We demonstrated the value of combined input/ownership, translating to better patient care.  It became apparent that certain patient cohorts may require tailored treatment/specialist input which may delay receiving appropriate NRT.  At the planning stage we hadn’t considered specific patient groups unable to use recommended pharmacotherapy or require a different therapeutic approach e.g. patients with swallowing difficulties or those with head/neck cancers (unable to use products in the oral cavity).  Such patients aren’t the usual AMU cohort but it prompted treatment strategy review.

The project was undertaken pre-implementation of organisation wide electronic health record (presenting challenges for modifying approach/future improvement) and impacted project continuity.  We were unaware of the launch date for this when initially reviewing baseline data and making changes, however, we were able to capture reliable data up until the health record change.  

The impact of (and planning for) organisational factors that may have special cause variation is vital for future projects or repeating.  Training feedback generated suggestions for this (e.g. prescribing support/order sets) informing more focused delivery.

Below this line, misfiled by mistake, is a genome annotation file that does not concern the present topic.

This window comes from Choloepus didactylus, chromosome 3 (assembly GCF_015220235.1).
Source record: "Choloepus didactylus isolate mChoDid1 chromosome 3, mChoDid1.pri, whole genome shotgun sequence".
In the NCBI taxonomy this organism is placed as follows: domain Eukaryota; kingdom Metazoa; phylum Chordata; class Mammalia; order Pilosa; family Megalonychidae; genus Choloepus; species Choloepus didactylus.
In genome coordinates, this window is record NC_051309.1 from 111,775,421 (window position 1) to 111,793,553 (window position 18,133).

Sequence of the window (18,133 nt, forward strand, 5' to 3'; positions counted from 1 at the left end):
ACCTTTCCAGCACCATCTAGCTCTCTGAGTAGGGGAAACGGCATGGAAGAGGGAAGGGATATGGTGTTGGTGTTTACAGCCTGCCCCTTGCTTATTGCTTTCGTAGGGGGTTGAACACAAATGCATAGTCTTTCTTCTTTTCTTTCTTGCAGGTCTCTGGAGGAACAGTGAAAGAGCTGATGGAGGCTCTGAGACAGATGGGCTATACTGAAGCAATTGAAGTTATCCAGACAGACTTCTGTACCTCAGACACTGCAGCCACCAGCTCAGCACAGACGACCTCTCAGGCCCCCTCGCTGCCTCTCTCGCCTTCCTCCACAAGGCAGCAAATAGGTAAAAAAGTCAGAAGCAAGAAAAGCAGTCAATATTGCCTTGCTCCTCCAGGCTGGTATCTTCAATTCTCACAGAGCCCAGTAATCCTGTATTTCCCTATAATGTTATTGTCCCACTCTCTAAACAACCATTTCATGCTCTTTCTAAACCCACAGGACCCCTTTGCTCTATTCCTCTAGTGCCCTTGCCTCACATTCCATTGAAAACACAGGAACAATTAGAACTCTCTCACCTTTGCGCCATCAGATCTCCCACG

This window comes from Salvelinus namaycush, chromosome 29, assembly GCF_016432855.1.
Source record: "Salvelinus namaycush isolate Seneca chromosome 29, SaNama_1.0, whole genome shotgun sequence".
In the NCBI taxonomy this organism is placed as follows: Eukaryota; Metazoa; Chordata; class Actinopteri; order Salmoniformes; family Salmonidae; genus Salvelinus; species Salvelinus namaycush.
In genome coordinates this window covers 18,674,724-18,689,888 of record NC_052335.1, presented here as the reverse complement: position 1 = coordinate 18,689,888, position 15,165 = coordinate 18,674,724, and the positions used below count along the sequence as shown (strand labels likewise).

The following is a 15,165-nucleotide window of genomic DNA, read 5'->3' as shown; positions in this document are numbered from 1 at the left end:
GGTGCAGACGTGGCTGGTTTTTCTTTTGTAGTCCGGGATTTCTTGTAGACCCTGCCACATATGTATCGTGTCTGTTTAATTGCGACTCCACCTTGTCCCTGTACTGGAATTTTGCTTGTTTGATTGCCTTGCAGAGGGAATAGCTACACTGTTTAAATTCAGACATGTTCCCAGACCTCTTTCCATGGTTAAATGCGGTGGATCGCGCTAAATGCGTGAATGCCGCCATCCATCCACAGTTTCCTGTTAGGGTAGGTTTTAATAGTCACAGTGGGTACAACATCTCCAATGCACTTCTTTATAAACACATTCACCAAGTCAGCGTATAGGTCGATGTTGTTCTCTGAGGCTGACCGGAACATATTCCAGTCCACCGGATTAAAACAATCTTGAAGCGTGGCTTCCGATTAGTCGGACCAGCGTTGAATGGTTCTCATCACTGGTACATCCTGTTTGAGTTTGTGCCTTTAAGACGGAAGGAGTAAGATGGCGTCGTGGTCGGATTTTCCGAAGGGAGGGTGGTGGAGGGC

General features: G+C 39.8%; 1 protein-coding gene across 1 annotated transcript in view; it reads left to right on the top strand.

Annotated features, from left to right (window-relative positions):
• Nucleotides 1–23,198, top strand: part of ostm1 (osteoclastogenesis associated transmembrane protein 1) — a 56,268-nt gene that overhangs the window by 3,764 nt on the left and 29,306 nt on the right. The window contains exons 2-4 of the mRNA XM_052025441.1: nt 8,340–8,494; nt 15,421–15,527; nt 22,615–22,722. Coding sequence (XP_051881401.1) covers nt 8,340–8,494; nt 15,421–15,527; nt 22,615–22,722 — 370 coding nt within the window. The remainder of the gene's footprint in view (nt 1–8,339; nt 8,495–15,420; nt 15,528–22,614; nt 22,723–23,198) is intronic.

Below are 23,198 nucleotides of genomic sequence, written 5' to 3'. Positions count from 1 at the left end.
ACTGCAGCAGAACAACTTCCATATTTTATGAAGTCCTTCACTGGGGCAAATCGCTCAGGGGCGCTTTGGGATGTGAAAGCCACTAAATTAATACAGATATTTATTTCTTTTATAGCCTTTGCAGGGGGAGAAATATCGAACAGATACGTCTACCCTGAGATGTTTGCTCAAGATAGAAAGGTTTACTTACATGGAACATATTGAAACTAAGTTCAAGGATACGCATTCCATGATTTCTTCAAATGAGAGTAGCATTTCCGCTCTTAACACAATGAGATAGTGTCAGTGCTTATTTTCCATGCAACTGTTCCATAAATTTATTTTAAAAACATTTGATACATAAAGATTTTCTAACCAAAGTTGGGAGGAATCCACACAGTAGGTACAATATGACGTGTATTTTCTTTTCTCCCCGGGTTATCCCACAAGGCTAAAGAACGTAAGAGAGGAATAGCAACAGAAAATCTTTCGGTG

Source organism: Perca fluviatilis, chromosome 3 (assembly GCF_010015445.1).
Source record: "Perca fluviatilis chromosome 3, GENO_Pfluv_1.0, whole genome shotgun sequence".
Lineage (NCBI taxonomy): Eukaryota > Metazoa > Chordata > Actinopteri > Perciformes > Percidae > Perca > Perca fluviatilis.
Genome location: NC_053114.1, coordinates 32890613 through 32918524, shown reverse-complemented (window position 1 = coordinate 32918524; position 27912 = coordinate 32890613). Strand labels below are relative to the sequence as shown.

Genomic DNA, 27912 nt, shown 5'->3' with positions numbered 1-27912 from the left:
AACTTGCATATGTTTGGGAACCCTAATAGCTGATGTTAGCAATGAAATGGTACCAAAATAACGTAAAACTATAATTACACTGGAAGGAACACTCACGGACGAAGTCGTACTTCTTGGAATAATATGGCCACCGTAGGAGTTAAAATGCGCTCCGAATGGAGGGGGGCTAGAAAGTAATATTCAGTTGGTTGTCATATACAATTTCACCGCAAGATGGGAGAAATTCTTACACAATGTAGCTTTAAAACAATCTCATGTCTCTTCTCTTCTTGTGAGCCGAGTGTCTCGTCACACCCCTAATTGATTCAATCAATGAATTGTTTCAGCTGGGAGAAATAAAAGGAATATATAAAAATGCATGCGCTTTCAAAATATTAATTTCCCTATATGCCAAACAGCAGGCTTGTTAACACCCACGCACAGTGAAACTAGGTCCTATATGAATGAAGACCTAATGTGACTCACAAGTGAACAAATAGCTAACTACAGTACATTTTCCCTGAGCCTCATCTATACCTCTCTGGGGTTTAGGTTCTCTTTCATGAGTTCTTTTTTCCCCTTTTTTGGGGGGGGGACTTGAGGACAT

Our training targeted doctors and pharmacy staff initially as they are more able to write/influence prescriptions.  Nursing staff could’ve been included in our initial training but staff/time constraints limited this as there was no resource to provide the training and was logistically difficult to achieve with nursing rotas.

Planning from the outset, identifying and engaging the correct stakeholders is key.  It is also useful to gauge/understand what/who the obstacles may be in order to try to address and overcome them or consider a contingency for maximal success.  Positivity and consistency are important to keep engagement and momentum.

Contact details

Ms Ravjyot Saggu
Senior Clinical Pharmacist
University College Hospital, London, NHS Foundation Trust
Email: and

Primary care